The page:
Short Definitions that work with what I wonder:
Formalism: A social/political position which takes the stance of 'if i want to do it, you have to be allowed to do it as well, all as long as no human rights are being violated' The Constitution of the U.S.A. is a strictly formalist document. "All Men Are Created Equal."
Utilitarianism: The most good for the largest amount of people over the longest period of time. The application of American law is utilitarian.
The problem is that formalism is a doctrine which preaches that one has no right to interfere with another's life unless that person in violating another person's human dignity. (human dignity is the right to autonomy, free will and decision, land, etc.)
So the question is: at what point does a formalist, such as any American, get involved with politics, if they are hardpressed to find themselves as morally allowed, in a sense, to interfere with anyone else's lives?
Well, that's simple, any laws that are being changed or reorganized must be doing so in order to further enforce the formalist way, so that people will not be violated and have freer lives.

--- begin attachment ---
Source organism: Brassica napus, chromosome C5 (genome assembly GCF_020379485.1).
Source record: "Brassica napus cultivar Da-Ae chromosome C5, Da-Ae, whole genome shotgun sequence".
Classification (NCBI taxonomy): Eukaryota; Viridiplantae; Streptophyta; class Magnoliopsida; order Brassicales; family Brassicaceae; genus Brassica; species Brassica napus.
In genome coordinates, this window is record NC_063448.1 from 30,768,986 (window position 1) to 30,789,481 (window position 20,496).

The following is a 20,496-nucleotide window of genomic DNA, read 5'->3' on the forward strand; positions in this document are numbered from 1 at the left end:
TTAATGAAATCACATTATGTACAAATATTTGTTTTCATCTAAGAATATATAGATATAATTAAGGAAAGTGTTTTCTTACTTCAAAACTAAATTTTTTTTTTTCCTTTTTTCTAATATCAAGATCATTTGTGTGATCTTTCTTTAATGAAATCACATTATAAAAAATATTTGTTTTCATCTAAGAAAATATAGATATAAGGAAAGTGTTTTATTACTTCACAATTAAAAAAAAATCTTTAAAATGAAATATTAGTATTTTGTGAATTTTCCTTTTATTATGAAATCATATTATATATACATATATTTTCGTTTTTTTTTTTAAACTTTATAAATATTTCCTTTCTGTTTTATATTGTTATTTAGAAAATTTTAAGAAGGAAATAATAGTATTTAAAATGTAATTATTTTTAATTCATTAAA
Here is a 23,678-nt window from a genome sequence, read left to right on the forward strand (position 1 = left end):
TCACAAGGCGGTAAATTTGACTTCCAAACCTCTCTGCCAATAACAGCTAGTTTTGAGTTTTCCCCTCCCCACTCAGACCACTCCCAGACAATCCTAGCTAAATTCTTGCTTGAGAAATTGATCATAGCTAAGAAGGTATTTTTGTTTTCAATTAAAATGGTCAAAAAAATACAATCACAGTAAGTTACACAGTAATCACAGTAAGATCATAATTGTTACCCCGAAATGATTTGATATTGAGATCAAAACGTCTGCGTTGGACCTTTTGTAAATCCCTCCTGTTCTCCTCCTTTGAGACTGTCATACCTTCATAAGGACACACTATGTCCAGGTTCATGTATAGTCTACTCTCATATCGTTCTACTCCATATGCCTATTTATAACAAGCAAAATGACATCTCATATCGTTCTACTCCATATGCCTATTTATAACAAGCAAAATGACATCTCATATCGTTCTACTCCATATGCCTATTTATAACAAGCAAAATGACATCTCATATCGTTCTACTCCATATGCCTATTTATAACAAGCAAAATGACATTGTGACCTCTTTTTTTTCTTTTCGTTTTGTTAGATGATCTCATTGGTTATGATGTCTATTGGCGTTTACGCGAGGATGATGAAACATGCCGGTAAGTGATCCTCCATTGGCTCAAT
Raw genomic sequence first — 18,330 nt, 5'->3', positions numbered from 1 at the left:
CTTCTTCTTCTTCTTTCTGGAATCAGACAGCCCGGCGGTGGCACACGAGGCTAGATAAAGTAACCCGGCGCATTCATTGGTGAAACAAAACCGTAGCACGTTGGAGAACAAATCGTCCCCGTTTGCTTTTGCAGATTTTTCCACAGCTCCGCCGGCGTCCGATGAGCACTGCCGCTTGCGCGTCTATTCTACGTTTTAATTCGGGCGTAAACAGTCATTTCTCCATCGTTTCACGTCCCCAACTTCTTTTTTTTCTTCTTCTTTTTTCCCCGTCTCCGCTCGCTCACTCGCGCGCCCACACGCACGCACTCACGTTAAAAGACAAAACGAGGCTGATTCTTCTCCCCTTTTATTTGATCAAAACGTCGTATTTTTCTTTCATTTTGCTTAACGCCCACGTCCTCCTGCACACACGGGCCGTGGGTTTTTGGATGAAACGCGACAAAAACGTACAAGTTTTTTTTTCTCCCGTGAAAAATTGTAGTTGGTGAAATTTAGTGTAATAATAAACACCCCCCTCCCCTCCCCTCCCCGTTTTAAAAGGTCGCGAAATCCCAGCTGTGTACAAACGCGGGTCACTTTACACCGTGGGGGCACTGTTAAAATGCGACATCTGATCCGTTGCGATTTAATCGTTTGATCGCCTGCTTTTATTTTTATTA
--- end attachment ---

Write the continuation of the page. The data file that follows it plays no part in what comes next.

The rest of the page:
The problem comes with things like the recent propositions 94-97. the main question of a formalist being with his concern for his fellow men. He cannot prevent them from gambling, thus he would love to foil the indian tribes to take advantage of his mentally weaker brothers-in-humanity; but he has no right to either prevent the indians from doing bussiness in itself, or the brothers from doing whatever the hell they want.
does the question become protecting them from themselves? how does the formalist work his way around these issues? how can we prevent sales of guns, alcohol, the legality of casino's, and all such things which we KNOW are detrimental to the people who participate (both the psychological states of the sellers and buyers)?